I know my BMR is roughly 1500 calories ( can you see why I never managed to exist on diets that let me eat that…all day long ?? It’s not enough food!) quick figuring also showed me based on my day and my physical active level I could take in about 2,400 calories… yes!

A quick assessment if I knew my day was much more physically demanding than the “norm”  told me I’d take in about 2,900 calories.  I will say, I really don’t consume them all, but on some days maybe I should. It’s just hard for me to eat when I’m not hungry, even understanding at that point, food is fuel to help my body recover from the demands I put on it that day.

The beauty of this is understanding and adjusting your needs based on your exercise level. I really am addressing high intensity and duration workouts here ( long cycling or running) usually lasting over an hour or more.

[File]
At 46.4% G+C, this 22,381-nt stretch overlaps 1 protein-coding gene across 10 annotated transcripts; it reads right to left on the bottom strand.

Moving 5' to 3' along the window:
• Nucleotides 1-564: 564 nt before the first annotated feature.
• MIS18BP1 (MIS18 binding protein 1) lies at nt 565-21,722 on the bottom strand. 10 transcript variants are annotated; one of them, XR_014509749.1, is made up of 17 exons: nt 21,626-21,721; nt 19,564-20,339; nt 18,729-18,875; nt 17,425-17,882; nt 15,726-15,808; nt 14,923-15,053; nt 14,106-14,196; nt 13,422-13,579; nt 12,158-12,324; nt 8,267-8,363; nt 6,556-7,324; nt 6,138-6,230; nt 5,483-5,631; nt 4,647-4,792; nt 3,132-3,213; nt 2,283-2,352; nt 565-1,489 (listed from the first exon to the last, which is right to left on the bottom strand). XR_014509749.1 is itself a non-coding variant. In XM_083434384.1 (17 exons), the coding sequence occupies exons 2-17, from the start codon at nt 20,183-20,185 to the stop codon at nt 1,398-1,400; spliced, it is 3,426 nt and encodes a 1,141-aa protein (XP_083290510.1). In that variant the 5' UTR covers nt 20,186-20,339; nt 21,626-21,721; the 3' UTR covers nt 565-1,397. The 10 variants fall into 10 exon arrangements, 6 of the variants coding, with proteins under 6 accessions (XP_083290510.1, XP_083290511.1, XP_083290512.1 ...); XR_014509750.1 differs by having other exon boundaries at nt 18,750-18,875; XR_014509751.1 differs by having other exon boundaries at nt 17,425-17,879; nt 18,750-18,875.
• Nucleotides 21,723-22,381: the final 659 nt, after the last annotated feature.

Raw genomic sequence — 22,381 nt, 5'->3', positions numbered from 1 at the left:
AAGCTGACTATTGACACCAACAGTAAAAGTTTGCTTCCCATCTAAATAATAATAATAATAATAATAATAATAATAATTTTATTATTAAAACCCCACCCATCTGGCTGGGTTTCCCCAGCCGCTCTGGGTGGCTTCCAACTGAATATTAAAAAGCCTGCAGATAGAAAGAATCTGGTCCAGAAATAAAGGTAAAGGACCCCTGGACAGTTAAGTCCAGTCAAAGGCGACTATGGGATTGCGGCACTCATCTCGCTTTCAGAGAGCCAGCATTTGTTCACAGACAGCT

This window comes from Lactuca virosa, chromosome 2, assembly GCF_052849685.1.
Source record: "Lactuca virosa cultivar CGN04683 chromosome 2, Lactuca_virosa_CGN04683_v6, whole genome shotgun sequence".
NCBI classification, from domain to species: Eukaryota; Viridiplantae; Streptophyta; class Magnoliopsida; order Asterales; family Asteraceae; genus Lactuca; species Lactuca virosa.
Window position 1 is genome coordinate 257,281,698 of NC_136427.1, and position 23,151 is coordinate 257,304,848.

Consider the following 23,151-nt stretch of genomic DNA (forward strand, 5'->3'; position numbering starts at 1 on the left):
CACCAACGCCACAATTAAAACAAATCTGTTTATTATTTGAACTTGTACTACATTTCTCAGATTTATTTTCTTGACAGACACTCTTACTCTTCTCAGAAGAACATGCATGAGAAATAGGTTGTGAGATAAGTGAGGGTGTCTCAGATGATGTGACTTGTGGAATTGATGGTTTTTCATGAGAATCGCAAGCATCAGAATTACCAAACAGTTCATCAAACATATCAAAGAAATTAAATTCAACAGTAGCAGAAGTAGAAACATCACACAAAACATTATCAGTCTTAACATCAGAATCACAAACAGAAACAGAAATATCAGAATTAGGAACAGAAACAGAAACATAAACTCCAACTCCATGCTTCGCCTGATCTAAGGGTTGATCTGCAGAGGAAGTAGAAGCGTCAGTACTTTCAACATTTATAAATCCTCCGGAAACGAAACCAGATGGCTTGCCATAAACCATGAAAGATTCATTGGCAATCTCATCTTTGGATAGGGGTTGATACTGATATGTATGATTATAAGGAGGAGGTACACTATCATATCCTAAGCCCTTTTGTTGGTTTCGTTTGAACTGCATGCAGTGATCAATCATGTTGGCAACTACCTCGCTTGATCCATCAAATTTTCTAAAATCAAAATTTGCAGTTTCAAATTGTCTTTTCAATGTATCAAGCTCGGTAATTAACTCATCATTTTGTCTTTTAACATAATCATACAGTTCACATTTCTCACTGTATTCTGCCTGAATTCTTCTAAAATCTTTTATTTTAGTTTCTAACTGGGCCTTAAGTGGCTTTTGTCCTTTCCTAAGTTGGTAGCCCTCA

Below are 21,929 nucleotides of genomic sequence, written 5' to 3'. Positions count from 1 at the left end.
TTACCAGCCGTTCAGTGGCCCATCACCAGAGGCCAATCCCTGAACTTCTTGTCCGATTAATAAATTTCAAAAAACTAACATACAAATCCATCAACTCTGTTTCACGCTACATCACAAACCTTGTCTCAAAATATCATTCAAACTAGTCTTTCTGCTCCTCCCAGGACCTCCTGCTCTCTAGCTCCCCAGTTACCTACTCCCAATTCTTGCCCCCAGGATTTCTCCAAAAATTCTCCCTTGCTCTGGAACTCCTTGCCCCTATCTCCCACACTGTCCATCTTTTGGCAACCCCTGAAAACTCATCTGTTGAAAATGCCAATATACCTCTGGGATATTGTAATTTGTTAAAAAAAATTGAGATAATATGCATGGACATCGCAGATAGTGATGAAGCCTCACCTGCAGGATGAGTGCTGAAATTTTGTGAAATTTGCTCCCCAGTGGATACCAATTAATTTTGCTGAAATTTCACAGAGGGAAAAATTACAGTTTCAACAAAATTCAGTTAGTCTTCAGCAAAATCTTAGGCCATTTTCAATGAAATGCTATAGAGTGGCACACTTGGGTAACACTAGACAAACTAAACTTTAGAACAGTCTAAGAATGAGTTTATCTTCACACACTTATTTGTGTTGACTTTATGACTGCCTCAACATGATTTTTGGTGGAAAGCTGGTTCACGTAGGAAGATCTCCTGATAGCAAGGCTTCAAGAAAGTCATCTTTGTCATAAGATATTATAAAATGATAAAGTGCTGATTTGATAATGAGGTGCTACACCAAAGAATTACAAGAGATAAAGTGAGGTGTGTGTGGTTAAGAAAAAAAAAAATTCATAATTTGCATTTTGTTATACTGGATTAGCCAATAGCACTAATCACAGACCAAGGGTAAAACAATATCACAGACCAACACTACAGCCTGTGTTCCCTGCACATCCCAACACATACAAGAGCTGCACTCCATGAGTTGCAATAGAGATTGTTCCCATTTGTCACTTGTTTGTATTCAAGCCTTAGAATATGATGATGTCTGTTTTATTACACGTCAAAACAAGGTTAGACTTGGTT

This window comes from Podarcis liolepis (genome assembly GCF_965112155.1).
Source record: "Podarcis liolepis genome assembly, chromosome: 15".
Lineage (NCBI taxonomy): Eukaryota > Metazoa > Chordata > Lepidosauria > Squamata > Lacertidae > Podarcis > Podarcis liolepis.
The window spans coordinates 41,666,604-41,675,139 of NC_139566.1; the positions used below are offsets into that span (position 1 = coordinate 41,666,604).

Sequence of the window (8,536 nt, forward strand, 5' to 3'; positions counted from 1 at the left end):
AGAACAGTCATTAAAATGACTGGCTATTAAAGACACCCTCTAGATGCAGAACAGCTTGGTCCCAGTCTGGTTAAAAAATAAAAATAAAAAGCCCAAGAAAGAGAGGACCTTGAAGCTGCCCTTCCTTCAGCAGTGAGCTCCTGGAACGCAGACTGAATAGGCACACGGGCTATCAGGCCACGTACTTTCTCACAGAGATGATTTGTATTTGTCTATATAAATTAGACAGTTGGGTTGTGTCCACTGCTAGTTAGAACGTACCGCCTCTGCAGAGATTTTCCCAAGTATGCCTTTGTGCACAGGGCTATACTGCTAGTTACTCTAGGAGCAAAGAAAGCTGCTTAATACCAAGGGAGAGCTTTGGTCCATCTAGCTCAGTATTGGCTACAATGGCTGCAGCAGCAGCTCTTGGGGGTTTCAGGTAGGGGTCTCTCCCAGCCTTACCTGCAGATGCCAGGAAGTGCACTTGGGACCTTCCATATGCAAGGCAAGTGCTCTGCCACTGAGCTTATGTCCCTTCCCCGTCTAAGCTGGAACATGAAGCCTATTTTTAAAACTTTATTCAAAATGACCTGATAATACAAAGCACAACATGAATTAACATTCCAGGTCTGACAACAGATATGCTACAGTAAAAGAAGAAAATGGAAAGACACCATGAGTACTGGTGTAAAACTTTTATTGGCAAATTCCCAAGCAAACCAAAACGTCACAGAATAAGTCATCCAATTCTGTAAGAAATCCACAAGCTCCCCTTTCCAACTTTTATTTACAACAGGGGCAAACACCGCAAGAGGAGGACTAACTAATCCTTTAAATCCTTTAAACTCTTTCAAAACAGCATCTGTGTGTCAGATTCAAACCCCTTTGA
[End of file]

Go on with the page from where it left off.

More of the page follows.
By understanding this, you can feed your body adequately on hard work days, and cut back on easier days.

I found two books to be extremely helpful in the past year as I’ve plowed through my training.

20150924_175442Whereas I found this book helpful athletically, it’s also written and is good for the rest of the world too. Solid, sound nutritional advice can guide an individual to successful  weight loss.

If I could pull one chapter out and make everyone read it that would be Chapter 15… “How to lose weight without starving”  Nancy Clark offers sustainable and realistic nutritional advice and expertise. It’s a book well worth having in your personal library.

Of course she covers meals and nutrition for the athlete, the importance of good fueling for success, snack ideas and lots more.

endurance bookThis book I picked up training for my marathon and 50K. It gets into the science of nutrition for endurance athletes, the need for good fuel, ways to understand and know your fuel needs, how and what to eat for training and everyday life. Areas covered are running, cycling, triathlons, mountain biking, swimming and rowing. If you’re an endurance athlete I highly recommend it.  There is a new edition out, but the one I’m showing I got on half.com for .75 plus shipping… what a deal!

Ok… I’m done plugging books haha 😉 I only plug ones I think are super helpful and beneficial.